Genealogy

I Should Be Driving to Sandusky

Back in late November during a Black Friday Sale I purchased my registration for all 3 days of classes at the Ohio Genealogical Society Conference that was taking place at the Kalahari Resort in Sandusky, Ohio.

But of course, like so many other events, it was cancelled so here I sit, with my children, working from home instead of driving to Sandusky for a few days of family history fun.

So I’ve been thinking about what I can do to still give myself a conference experience.

Watch Webinars

I happen to have a subscription to Family Tree Webinars so I am able to watch as many webinars I want.  But throughout this past April they’ve had a free webinar each day, and the Webinar Wednesdays are normally available for a week after it first airs for everyone to watch for free so you can utilize it for one of the days as well.

Check Out Some Podcasts

Podcasts are something I need to listen to more often.  There are a variety of podcasts out there for you to enjoy for free. Here are some I’ve listened to and enjoy:

  • Generations Café by Amy Johnson Crow – these are fun to listen to and they tend to be on the shorter side, which I sometimes like.  I don’t always have 90 minutes to spare to listen to a to longer ones in their entirety and these are just right.
  • The Genealogy Guys – I met George Morgan and Drew Smith at least year’s OGS Conference (and they were to be a part of the Meet & Greet last evening as part of the Genealogy Squad).  They have lots of great information on their podcast.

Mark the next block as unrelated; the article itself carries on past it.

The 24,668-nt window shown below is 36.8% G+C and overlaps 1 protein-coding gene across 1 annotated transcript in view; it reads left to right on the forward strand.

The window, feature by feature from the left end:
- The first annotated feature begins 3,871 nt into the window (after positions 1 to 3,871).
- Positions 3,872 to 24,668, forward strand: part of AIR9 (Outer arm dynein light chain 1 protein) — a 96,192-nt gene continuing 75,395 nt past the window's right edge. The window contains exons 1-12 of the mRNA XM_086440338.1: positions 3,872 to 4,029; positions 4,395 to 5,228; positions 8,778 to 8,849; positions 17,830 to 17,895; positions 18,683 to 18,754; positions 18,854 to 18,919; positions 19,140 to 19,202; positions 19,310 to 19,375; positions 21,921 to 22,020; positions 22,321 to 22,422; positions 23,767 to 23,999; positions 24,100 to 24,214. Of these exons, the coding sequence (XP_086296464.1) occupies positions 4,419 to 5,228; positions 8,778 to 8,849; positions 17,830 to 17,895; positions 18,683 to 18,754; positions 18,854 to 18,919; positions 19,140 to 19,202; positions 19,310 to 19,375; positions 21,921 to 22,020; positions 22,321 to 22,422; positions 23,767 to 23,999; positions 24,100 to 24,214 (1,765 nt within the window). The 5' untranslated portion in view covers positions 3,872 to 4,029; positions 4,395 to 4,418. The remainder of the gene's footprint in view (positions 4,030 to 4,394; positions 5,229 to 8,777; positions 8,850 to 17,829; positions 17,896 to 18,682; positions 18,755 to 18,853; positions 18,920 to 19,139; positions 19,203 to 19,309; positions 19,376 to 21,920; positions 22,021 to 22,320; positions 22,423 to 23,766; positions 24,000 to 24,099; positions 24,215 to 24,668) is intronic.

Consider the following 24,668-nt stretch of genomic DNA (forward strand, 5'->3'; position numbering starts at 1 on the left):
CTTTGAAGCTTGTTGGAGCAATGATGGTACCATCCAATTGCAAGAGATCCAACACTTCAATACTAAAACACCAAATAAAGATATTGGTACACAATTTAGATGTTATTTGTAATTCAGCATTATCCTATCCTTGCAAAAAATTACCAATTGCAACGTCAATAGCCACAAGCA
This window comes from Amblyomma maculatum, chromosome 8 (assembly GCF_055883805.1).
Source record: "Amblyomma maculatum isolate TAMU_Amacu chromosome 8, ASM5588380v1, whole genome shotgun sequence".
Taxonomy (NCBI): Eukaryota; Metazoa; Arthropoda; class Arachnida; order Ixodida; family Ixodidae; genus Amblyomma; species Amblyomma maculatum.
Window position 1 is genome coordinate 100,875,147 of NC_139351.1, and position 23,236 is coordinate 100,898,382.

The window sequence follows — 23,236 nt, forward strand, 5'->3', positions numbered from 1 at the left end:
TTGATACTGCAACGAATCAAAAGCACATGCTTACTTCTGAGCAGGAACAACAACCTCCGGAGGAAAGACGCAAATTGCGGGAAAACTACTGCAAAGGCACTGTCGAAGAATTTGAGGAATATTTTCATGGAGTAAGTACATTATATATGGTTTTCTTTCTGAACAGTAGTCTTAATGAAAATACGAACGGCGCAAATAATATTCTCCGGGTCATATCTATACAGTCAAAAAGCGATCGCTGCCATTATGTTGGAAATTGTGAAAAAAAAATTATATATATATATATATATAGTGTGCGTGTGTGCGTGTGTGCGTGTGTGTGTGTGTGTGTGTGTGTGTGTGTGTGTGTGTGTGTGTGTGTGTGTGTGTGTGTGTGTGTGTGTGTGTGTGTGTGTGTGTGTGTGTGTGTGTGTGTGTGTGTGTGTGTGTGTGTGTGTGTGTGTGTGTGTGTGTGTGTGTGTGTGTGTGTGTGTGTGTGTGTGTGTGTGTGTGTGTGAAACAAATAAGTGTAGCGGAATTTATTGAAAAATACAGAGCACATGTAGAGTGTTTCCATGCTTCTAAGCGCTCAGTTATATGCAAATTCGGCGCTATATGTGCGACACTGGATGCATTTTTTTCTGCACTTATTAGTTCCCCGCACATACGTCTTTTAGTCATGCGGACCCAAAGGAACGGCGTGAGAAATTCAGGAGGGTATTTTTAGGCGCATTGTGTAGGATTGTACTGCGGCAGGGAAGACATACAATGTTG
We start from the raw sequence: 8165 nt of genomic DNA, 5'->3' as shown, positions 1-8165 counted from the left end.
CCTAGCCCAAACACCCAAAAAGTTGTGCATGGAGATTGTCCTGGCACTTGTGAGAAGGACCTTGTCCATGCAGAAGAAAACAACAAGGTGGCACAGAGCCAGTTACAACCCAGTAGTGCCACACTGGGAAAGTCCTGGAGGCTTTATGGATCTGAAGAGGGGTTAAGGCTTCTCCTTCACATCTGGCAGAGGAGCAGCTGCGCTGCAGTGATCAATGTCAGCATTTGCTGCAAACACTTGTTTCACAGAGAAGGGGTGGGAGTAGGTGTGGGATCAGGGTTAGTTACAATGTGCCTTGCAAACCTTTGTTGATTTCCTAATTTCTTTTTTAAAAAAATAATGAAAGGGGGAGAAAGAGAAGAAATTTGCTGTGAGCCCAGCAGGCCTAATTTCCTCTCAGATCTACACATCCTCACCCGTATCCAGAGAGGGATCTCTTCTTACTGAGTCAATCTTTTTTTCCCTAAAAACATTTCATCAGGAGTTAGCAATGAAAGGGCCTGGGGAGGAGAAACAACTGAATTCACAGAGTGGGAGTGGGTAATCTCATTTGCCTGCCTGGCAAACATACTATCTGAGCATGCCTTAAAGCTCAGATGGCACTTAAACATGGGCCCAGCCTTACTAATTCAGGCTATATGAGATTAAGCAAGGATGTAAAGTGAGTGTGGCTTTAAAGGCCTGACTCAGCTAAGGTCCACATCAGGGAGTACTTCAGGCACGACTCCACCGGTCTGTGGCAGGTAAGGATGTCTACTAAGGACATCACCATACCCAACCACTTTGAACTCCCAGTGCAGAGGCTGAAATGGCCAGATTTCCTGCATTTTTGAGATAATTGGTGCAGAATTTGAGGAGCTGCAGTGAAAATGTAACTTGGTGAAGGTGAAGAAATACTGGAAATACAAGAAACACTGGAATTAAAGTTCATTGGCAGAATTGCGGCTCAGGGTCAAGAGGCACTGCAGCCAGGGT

• Genealogy Gems – Lisa Louise Cooke always has an informative podcast on her website that is always filled with a variety of topics.
  • Extreme Genes – it’s America’s family history show!  Hosted by Scott Fisher and David Allen Lambert, this successful podcast has topics pertaining to all sorts of areas to help you on your genealogical journey.

These are just a few that I’ve listed. If you Google “genealogy podcasts” you will get about 30 links that you can click on to see if anything flips your trigger, plus there are a bunch of articles that give you the “20 best genealogy podcasts” as well.  I just gave you ones I knew existed and had checked out that were off the top of my head.

Read Some Books

Read! And it doesn’t have to be just genealogy based books (I’m presently reading the How to Do Everything Genealogy Fourth Edition by George G. Morgan – yes, same as mentioned above from the Genealogy Guys. It’s 480 pages and I’m loving it as it just gives me common sense suggestions that I may have overlooked as I have never read an intro book before). You can read books that relate to your relatives.

For example, I recently finished a book by John Fitzgerald called Dirty Mines and it went job by job on what coal miners did, beginning in the breakers for the young kids who could have been starting between the ages of 8 and 10 years old, to being an independent contractor as an actual full-fledge coal miner (they had to pay their helpers with the money they earned for each cart of coal). It was extremely enlightening as I really didn’t know much about what positions there were as you moved up the ladder. It also went into detail about the creation of the United Mine Workers and the Molly Maguires court cases where several men were executed for no other reason other than they were framed because everyone was in cahoots with the other – government, coal companies, judges. Several of my ancestors were coal miners, so this book was exactly what I was looking for to educate me a little more about this industry.